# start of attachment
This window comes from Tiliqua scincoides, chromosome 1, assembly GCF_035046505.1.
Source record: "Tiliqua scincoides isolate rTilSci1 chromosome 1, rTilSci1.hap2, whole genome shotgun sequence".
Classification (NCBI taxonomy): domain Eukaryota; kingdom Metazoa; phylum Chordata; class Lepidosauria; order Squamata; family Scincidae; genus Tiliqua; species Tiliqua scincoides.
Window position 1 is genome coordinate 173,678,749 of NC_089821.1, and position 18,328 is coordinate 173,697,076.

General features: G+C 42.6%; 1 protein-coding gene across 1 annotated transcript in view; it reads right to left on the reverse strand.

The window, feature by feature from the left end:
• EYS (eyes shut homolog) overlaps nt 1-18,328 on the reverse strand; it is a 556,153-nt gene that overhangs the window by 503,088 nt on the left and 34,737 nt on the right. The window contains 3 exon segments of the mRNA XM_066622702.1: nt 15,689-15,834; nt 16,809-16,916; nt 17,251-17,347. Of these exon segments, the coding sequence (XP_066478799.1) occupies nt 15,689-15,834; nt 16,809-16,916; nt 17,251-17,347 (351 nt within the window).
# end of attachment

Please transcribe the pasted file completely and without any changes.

This window comes from Tiliqua scincoides, chromosome 1, assembly GCF_035046505.1.
Source record: "Tiliqua scincoides isolate rTilSci1 chromosome 1, rTilSci1.hap2, whole genome shotgun sequence".
Classification (NCBI taxonomy): domain Eukaryota; kingdom Metazoa; phylum Chordata; class Lepidosauria; order Squamata; family Scincidae; genus Tiliqua; species Tiliqua scincoides.
Window position 1 is genome coordinate 173,678,749 of NC_089821.1, and position 18,328 is coordinate 173,697,076.

General features: G+C 42.6%; 1 protein-coding gene across 1 annotated transcript in view; it reads right to left on the reverse strand.

The window, feature by feature from the left end:
• EYS (eyes shut homolog) overlaps nt 1-18,328 on the reverse strand; it is a 556,153-nt gene that overhangs the window by 503,088 nt on the left and 34,737 nt on the right. The window contains 3 exon segments of the mRNA XM_066622702.1: nt 15,689-15,834; nt 16,809-16,916; nt 17,251-17,347. Of these exon segments, the coding sequence (XP_066478799.1) occupies nt 15,689-15,834; nt 16,809-16,916; nt 17,251-17,347 (351 nt within the window).